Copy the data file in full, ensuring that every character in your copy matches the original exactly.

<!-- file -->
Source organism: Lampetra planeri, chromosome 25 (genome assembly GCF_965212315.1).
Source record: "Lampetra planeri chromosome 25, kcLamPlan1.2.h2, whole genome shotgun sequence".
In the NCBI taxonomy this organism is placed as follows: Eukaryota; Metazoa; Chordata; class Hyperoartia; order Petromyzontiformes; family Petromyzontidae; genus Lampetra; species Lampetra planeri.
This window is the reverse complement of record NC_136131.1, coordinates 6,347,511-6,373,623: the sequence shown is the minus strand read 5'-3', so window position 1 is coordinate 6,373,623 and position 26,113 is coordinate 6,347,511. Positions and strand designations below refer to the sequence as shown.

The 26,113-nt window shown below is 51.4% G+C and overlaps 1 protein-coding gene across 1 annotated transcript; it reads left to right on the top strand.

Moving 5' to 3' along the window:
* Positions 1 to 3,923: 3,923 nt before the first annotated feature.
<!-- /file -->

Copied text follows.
Source organism: Lampetra planeri, chromosome 25 (genome assembly GCF_965212315.1).
Source record: "Lampetra planeri chromosome 25, kcLamPlan1.2.h2, whole genome shotgun sequence".
In the NCBI taxonomy this organism is placed as follows: Eukaryota; Metazoa; Chordata; class Hyperoartia; order Petromyzontiformes; family Petromyzontidae; genus Lampetra; species Lampetra planeri.
This window is the reverse complement of record NC_136131.1, coordinates 6,347,511-6,373,623: the sequence shown is the minus strand read 5'-3', so window position 1 is coordinate 6,373,623 and position 26,113 is coordinate 6,347,511. Positions and strand designations below refer to the sequence as shown.

The 26,113-nt window shown below is 51.4% G+C and overlaps 1 protein-coding gene across 1 annotated transcript; it reads left to right on the top strand.

Moving 5' to 3' along the window:
* Positions 1 to 3,923: 3,923 nt before the first annotated feature.